The partially-electrified 911 is at least 4 years away.
The all-new Porsche 911 (992) is finally here, and while we won’t see a fully electric 911 anytime soon, Porsche has confirmed that a 911 Hybrid is under development.
Not much is known about the 911 Hybrid, but in an interview with Auto Express, Porsche 911 product line director August Achleitner stated that “It will be the next evolution of this car [and] that means at least four years from today.”
In other words, the hybrid 911 won’t arrive until at least 2023, likely when Porsche introduces a facelift for the 992. While that seems like an awfully long time to wait, Achleitner says the German automaker is cooking up something truly special, a car more like the 919 Le Mans car and not a Panamera or Cayenne hybrid.
Auto Express speculates that the 911 Hybrid will use an exhaust energy recovery system and a lithium-ion battery that will power the front wheels rather than a conventional plug-in hybrid set up.
How do you envision the electrified Porsche 911?
BMW Vision M Concept Is A Stunning And Futuristic M1
Does this concept preview a more-powerful i8 successor or even a supercar wearing the M1 badge?
BMW has unveiled the BMW Vision M Next concept, a design study that could do the iconic M1 some serious justice, though it also looks like a next-generation i8. Like modern concept cars, it is an electrified vehicle with autonomous tech.
More specifically, the Vision M Next concept is powered by a rear-mounted turbocharged four-cylinder engine and two electric motors — one on each axle — that generate a combined output of 600 horsepower, enough power for a 0-62 mph (100 km/h) acceleration time of 3.0 seconds and a top speed of 186 mph (299 km/h).
The electric drivetrain is also capable enough to let the Vision M Next travel up to 62 miles (100 km) without the gas engine.
In keeping up with the Jones, the BMW Vision M Next concept features autonomous driving capability for when you have places to go but just don’t feel like driving all that much. It can also park itself after reaching your destination.
Depending on who you ask, the futuristic exterior looks like a sci-fi M1 (it gives of strong TRON vibes) or a more angular i8 with unique color blocking at both ends. The front and rear portions are finished in a matte neon Thrilling Orange paint job that pop against the rest of the exterior’s silk-matte Cast Silver metallic paintwork, while the front rims have a traditional silver-and-black two-tone finish and the rear sets boast Thrilling Orange inserts that match the body.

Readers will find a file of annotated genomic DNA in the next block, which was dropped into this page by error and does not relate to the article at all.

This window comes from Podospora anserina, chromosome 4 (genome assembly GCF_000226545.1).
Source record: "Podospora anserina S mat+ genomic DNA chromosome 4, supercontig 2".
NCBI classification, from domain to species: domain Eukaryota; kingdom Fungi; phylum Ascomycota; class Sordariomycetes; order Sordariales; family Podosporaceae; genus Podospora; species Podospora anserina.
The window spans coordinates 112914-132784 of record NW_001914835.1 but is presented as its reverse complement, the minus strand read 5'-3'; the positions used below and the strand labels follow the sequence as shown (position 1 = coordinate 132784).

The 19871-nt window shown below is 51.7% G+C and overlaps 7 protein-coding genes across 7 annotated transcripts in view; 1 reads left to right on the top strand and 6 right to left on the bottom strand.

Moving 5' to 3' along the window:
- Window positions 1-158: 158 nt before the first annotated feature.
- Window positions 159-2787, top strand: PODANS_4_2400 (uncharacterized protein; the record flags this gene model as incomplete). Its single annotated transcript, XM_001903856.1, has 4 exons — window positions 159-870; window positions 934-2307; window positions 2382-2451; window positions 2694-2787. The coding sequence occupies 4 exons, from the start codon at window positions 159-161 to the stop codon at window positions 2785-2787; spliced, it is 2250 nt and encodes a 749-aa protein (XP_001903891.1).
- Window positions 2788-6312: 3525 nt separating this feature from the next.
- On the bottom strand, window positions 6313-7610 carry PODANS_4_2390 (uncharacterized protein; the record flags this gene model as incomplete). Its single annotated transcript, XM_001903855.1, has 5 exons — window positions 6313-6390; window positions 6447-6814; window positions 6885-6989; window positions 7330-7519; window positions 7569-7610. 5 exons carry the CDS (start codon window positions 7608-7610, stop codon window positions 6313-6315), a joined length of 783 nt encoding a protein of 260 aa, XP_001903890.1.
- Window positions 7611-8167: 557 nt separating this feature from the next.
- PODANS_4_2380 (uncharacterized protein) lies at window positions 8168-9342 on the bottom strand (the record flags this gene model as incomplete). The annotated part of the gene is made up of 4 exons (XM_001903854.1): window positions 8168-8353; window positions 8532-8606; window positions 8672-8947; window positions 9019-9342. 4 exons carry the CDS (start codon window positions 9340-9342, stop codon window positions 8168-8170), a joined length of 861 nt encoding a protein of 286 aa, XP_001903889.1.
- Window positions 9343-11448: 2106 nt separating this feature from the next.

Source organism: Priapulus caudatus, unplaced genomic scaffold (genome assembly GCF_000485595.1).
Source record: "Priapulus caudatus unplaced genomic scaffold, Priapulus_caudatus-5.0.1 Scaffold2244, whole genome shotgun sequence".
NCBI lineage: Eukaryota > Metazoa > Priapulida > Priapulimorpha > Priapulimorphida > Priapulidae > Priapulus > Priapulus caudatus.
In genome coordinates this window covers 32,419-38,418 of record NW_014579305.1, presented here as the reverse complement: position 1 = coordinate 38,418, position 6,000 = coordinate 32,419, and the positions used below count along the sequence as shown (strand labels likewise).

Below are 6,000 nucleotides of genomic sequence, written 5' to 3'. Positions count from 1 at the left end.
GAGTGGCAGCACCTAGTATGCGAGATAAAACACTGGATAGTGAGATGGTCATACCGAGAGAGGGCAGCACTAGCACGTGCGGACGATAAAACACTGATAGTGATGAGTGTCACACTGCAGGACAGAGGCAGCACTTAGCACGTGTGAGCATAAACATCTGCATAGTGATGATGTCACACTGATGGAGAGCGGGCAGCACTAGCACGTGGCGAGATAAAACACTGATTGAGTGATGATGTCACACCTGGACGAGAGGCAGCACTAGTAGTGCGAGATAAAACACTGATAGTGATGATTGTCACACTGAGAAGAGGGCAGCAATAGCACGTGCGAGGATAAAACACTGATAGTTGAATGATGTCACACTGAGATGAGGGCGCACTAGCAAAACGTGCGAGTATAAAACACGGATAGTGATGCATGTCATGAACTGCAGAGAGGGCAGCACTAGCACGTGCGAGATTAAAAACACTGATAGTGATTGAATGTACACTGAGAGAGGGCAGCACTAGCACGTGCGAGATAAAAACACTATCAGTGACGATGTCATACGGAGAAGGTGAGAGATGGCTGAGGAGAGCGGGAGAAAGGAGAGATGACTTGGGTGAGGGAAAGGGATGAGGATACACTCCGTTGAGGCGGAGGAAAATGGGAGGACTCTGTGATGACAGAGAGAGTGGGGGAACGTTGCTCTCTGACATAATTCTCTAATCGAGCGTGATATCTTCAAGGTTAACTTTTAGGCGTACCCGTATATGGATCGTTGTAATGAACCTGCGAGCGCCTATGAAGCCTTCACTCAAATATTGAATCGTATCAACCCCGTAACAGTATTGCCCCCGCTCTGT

The interior is just as radical as the exterior and is accessed via gullwing doors that can be opened and closed with a mere glance thanks to a facial recognition system. The cockpit features a sleek digital dashboard, a curved glass center display, and an augmented reality head-up display.
BMW says the Vision M Next “provides a glimpse into the future of sporty driving” but didn’t announce any production plans. Would you like to see it go from concept to reality? Let us know in the comments below.
Hotter Acura NSX Type R With 650 HP Is Speeding Your Way
In addition to the extra power and unique styling touches, expect suspension and brake upgrades.
Acura is reportedly working on a higher performance NSX adorned with the Type R badge.
The Acura NSX Type R will benefit from a long list of performance upgrades to should allow it to better compete with the McLaren 570S and other rivals, not the least of which is an increase in total output from 573 to 650 horsepower.
According to Forbes, Acura’s flagship supercar will also have a stiffer suspension, steering enhancements, bigger carbon-ceramic brakes, unique carbon aerodynamic elements, and interior enhancements.
The improvements should drive pricing above $200,000 — a premium of at least $40,000 over the basic NSX.
If the report is true, the Acura NSX Type R will make its official debut at the 2019 Tokyo Motor Show. What are you hoping to see?
Maserati Will “Never” Be All-Electric, Here’s Why
“This is a brand that needs combustion engines” and “raw emotion.”
Maserati promises that its electrification push won’t result in a lineup consisting entirely of pure battery-powered vehicles.
When parent company Fiat Chrysler Automobiles vowed in 2017 that every new Maserati model would be electrified starting in 2019, it didn’t make clear what that entailed exactly. We presumed the initiative would begin with a series of mild hybrids before expanding to plug-in cars.
Well, Maserati North America head Al Gardner has provided some clarification, revealing that the luxury marque will never become an all-electric brand.
“This is a brand that needs combustion engines,” he said in an interview with Motor Trend. “It needs that raw emotion.”
In fact, Gardner wants to see Maserati return to its motorsport roots. It was founded as a race car company in 1914 and remained race-focused until 1947 when it introduced the A6 grand tourer.
FCA is hard at work on several hybrid and plug-in hybrid powertrains and an all-electric version of the upcoming Alfieri sports car (pictured), with the intent of having a full suite of electrified Maserati vehicles by the end of 2022.